Questions are being raised about the legitimacy of the upcoming B.C. missing women inquiry, as two aboriginal groups announced their withdrawal from the process.
A coalition formed by the Union of B.C. Indian Chiefs and the Carrier Sekani Tribal Council formally withdrew from the provincial inquiry today (July 27), citing a lack of resources to fully participate in the process.
“If we could put resources towards it we would participate in it, but right now we don’t have the capacity,” Terry Teegee, vice tribal chief of the Carrier Sekani Tribal council told the Straight by phone.
“We’re forced to make this difficult decision to step away.”
The coalition is the second group to decide not to participate in the inquiry. The Native Courtworker and Counselling Association also recently withdrew.
The move comes after Wally Oppal sent an eight-page letter to B.C. Attorney General Barry Penner on June 30 asking him to reconsider his decision not to allocate resources to all 13 participants the commissioner recommended for funding.
Deputy attorney general David Loukidelis told Oppal in a letter dated July 22 that the ministry “has limited financial resources” and reiterated that the government will not fund participants other than the families of missing women, as represented by Vancouver lawyer Cameron Ward.
NDP MLAs Jenny Kwan and Leonard Krog sent a letter to Penner today (July 27), claiming that by continuing to refuse funding for all of the 13 groups, the government is “putting the inquiry process in jeopardy”.
“The government claims that they don’t have the resources to do it, yet they have $7 million to spend on an HST advertising campaign,” Kwan told the Straight in a phone interview. “The government has money to spend for the Basi-Virk case, where a guilty plea was entered.”
“So how it is that the government says that they cannot afford to fund this inquiry for these 13 groups is beyond me,” she added.
Kwan noted that several of the participants formed coalitions in order to be cost-effective. The Vancouver-Mount Pleasant MLA questioned the outcome of the inquiry if there is limited participation from the advocacy groups, many of which worked closely with women that went missing from the Downtown Eastside.
“If the government cannot honour and respond to commissioner Oppal’s recommendation now, what hope do we have that the government will actually respect the recommendations that will be coming out of this inquiry?” questioned Kwan.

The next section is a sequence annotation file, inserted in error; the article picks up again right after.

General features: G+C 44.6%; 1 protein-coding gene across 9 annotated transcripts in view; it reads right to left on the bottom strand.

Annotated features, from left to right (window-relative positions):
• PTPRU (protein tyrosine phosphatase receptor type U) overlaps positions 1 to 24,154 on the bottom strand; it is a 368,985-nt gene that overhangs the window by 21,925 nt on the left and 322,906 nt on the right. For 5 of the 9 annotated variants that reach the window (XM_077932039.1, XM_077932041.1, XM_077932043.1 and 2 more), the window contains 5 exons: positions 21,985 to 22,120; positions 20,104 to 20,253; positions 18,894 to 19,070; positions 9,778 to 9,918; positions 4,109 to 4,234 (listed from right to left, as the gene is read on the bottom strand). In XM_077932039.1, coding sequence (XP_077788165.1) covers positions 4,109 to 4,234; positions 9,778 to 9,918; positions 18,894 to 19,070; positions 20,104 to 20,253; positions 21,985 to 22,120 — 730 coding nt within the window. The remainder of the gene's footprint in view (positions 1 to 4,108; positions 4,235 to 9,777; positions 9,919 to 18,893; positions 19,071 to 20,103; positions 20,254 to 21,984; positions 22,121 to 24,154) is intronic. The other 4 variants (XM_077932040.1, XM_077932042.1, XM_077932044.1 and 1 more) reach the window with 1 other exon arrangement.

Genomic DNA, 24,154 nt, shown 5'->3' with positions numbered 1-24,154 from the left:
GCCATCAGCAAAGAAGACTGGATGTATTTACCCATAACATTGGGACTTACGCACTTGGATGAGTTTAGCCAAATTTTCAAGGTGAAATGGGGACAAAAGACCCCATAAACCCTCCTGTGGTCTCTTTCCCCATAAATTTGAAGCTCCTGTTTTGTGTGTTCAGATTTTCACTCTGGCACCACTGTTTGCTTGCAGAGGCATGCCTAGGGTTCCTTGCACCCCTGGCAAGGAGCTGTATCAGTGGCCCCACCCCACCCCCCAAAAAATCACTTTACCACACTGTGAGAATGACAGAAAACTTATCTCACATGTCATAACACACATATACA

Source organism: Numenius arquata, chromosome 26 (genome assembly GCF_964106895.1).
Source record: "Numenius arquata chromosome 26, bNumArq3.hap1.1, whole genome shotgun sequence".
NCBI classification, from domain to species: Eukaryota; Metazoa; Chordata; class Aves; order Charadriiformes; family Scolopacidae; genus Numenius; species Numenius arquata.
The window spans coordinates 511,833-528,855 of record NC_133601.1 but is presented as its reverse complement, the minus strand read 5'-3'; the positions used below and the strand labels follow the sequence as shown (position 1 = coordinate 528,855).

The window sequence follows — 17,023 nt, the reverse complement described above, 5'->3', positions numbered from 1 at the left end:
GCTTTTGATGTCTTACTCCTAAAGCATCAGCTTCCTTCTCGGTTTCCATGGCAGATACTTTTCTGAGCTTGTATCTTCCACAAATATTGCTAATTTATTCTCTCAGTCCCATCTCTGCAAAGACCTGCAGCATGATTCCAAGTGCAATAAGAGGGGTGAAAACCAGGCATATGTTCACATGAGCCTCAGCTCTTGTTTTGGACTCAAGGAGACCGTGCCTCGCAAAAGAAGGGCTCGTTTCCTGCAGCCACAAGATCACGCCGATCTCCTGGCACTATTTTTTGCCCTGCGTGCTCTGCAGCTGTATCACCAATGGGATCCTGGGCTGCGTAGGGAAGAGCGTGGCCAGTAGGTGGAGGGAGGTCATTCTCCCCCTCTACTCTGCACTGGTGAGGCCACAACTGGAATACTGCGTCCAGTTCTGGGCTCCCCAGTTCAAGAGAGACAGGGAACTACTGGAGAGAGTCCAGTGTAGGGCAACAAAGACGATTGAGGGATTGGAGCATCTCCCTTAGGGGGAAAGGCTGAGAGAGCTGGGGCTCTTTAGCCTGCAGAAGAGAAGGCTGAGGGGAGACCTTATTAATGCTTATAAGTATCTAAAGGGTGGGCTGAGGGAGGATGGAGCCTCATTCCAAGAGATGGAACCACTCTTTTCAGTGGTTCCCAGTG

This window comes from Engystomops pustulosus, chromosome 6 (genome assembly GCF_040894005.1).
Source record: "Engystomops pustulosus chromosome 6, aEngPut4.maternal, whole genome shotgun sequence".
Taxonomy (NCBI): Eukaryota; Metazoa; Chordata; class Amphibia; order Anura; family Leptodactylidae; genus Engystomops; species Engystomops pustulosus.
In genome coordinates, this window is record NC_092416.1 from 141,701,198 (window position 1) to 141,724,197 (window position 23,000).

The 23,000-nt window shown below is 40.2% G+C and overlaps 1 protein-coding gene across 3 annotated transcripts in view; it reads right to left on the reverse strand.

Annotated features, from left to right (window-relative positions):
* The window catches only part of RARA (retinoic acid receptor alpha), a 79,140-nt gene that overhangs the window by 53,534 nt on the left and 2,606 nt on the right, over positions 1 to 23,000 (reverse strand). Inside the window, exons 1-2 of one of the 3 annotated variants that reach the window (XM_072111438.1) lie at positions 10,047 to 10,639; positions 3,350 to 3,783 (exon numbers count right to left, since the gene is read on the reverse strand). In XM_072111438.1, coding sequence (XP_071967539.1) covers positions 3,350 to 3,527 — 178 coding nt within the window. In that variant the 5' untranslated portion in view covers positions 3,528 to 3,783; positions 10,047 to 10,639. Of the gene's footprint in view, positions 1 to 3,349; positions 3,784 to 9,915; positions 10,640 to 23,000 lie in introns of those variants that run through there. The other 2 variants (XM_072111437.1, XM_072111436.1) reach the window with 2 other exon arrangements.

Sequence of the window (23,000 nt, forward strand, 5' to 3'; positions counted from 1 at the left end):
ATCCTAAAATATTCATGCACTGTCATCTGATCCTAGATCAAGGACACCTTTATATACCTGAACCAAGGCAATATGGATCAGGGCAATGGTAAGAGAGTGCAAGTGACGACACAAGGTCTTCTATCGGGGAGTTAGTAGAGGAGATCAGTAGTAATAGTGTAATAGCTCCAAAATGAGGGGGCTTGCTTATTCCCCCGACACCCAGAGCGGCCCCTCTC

“At best, the inquiry and the outcome of the inquiry will be a partial inquiry,” she claimed. “I think that does a disservice for not just the women that have gone have missing and have been murdered and to their families, but also for the women who are at risk today in our communities, and to all of us as a community as a whole.”
Teegee argued the lack of funding for participants “really questions the legitimacy of this inquiry”. He also questioned whether the final recommendations will be followed up on.
“You can inquire about any issue in government or policing, but those recommendations aren’t followed up then it was a useless exercise,” he said.
In his letter to Commissioner Oppal, Loukidelis noted that the commission’s terms of reference do not require funding for the participants, that the Public Inquiry Act does not require public funding of legal counsel for participant groups, and that the attorney general ministry is facing challenges in the context of “reduced fiscal resources”.
Loukidelis also noted that the attorney general believes the commission “can and should be” completed in a way that doesn’t required all participants to be represented by legal counsel.
Teegee expects to see other groups withdraw from the inquiry over the coming days.
“We’ve conferred with the other groups, and they’re frustrated, they’re disappointed,” he said.
Kate Gibson, executive director of the Women's Education and Safe House (WISH), said she views participants like the coalition of sex worker serving organizations as already being shut out of the process.
"How do you withdraw from something that you’re not included in in the first place," she told the Straight by phone.
"That’s what we’re thinking has happened here."
She argued it's hard to know what the process will be like when Oppal's request for funding was rejected by the government.
"It’s difficult to know what water the whole thing will hold, when his voice isn’t heard," she said.
Teegee plans to continue advocating for a separate inquiry for women that have gone missing or been murdered along the Highway of Tears.
He noted that many of the cases along the northern B.C. highway remain unsolved. Teegee’s first cousin Ramona Wilson went missing in 1994, and her remains were found outside the Smithers airport in 1995.
“Up here there’s a lot of unanswered questions, there’s a lot of issues with why these cases haven’t been solved,” he said.
“As a family member personally, it’s frustrating and difficult to put closure to some of these issues up here.”
The commission of inquiry is scheduled to begin study commission hearings in Prince George in October.